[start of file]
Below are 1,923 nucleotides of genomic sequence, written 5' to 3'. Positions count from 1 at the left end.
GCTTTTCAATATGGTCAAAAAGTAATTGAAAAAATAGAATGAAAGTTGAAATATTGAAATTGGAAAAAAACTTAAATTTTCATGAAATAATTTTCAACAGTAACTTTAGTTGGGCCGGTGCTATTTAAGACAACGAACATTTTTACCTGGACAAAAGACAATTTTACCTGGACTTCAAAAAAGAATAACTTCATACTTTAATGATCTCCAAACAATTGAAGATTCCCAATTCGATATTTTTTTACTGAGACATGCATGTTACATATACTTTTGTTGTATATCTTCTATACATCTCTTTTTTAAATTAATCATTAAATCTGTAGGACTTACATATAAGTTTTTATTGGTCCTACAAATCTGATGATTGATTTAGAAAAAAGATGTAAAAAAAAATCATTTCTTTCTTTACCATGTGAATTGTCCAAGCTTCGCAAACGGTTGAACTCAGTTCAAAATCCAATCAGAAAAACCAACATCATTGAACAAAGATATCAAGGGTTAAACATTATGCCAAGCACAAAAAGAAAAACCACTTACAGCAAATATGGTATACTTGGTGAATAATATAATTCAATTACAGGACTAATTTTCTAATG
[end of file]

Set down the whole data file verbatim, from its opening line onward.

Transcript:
Below are 1,923 nucleotides of genomic sequence, written 5' to 3'. Positions count from 1 at the left end.
GCTTTTCAATATGGTCAAAAAGTAATTGAAAAAATAGAATGAAAGTTGAAATATTGAAATTGGAAAAAAACTTAAATTTTCATGAAATAATTTTCAACAGTAACTTTAGTTGGGCCGGTGCTATTTAAGACAACGAACATTTTTACCTGGACAAAAGACAATTTTACCTGGACTTCAAAAAAGAATAACTTCATACTTTAATGATCTCCAAACAATTGAAGATTCCCAATTCGATATTTTTTTACTGAGACATGCATGTTACATATACTTTTGTTGTATATCTTCTATACATCTCTTTTTTAAATTAATCATTAAATCTGTAGGACTTACATATAAGTTTTTATTGGTCCTACAAATCTGATGATTGATTTAGAAAAAAGATGTAAAAAAAAATCATTTCTTTCTTTACCATGTGAATTGTCCAAGCTTCGCAAACGGTTGAACTCAGTTCAAAATCCAATCAGAAAAACCAACATCATTGAACAAAGATATCAAGGGTTAAACATTATGCCAAGCACAAAAAGAAAAACCACTTACAGCAAATATGGTATACTTGGTGAATAATATAATTCAATTACAGGACTAATTTTCTAATG